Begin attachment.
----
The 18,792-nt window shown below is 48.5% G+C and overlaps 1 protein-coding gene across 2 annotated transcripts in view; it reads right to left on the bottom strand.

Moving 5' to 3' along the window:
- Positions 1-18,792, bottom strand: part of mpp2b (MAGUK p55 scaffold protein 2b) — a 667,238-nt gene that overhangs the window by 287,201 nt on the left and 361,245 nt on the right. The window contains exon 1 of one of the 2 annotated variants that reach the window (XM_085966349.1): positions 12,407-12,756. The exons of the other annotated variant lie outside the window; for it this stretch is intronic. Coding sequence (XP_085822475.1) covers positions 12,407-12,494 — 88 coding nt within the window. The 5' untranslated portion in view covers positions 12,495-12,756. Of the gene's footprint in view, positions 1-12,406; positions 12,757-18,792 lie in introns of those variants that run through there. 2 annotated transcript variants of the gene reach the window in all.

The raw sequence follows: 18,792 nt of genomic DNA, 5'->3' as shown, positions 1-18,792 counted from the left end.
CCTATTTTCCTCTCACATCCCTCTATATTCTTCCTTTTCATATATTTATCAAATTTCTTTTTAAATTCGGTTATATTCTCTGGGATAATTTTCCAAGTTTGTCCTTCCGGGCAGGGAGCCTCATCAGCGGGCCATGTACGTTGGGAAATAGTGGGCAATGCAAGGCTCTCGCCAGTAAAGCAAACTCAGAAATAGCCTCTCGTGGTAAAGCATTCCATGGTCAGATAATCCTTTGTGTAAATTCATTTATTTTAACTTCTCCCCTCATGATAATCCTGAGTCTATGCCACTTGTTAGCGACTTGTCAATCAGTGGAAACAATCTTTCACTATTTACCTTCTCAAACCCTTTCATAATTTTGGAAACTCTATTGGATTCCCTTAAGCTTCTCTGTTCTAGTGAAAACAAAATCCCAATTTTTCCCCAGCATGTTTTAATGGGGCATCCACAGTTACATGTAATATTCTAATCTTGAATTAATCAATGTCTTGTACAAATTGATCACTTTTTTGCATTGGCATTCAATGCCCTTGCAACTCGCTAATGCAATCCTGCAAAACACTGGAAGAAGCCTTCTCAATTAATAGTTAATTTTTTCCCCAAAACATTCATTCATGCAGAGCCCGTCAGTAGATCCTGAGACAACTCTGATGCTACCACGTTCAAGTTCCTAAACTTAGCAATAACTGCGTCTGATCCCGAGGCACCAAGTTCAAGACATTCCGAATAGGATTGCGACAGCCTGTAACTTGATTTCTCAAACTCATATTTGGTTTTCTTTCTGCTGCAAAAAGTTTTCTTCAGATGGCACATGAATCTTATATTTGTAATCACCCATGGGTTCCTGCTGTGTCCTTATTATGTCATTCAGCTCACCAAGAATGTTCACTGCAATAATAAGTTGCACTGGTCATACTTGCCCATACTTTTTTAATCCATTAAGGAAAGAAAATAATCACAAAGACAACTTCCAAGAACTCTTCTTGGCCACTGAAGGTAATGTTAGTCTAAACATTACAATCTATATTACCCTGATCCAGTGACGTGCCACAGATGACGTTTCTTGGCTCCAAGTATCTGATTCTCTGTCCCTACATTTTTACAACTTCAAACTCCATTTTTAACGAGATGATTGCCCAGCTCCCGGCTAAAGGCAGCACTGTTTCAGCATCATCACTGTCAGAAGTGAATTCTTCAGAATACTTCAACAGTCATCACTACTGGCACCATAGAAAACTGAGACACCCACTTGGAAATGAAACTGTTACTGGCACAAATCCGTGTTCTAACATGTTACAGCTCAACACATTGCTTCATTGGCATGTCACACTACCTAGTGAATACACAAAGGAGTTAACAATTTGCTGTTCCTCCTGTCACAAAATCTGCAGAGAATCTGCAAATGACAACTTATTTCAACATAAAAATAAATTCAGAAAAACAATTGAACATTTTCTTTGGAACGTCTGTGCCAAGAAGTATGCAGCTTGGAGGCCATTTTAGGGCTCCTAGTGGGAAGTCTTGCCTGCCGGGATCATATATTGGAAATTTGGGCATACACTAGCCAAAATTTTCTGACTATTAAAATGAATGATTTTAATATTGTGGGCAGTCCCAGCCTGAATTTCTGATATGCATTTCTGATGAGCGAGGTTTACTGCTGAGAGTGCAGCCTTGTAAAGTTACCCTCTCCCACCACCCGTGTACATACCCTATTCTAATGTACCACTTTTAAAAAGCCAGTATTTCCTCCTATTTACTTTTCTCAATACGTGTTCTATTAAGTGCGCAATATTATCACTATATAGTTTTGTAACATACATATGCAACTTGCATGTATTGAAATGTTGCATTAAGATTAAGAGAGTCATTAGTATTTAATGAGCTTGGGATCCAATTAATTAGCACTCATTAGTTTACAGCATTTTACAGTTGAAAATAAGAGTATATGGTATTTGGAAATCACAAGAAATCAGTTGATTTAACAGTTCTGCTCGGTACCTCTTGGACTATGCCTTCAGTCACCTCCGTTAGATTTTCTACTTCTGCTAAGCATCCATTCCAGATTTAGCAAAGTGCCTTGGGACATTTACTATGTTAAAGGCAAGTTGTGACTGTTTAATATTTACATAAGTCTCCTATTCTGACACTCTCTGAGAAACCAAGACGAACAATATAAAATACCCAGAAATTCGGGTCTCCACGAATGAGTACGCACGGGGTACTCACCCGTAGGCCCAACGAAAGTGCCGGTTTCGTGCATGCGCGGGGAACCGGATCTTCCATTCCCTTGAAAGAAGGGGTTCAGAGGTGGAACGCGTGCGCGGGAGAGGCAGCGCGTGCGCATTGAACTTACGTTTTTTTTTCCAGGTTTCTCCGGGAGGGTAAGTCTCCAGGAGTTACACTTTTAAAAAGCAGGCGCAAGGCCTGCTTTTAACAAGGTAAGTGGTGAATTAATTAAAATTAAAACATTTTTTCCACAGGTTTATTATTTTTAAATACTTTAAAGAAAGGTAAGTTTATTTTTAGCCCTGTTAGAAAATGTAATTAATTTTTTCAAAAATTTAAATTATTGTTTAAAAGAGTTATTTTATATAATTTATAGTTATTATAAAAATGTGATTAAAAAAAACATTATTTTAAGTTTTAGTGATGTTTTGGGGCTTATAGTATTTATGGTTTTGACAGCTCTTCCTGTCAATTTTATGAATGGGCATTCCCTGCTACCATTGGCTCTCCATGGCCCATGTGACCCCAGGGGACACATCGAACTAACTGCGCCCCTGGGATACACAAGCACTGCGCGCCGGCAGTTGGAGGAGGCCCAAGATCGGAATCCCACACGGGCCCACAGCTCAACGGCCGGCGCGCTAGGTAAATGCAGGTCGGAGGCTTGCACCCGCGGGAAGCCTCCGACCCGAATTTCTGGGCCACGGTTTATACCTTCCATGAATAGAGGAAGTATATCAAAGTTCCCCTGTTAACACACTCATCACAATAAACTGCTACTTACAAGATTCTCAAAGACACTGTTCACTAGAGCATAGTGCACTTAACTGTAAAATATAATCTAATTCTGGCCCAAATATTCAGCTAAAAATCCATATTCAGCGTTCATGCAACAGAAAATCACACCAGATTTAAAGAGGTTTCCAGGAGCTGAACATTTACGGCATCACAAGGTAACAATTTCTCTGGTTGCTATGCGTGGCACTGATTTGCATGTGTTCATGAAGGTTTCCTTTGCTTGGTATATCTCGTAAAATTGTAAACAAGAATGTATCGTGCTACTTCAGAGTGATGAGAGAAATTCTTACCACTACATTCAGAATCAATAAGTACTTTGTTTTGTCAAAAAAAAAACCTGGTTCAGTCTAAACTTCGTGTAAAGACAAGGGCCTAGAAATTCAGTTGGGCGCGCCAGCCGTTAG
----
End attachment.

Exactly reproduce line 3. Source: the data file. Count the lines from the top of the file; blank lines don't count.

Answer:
- Positions 1-18,792, bottom strand: part of mpp2b (MAGUK p55 scaffold protein 2b) — a 667,238-nt gene that overhangs the window by 287,201 nt on the left and 361,245 nt on the right. The window contains exon 1 of one of the 2 annotated variants that reach the window (XM_085966349.1): positions 12,407-12,756. The exons of the other annotated variant lie outside the window; for it this stretch is intronic. Coding sequence (XP_085822475.1) covers positions 12,407-12,494 — 88 coding nt within the window. The 5' untranslated portion in view covers positions 12,495-12,756. Of the gene's footprint in view, positions 1-12,406; positions 12,757-18,792 lie in introns of those variants that run through there. 2 annotated transcript variants of the gene reach the window in all.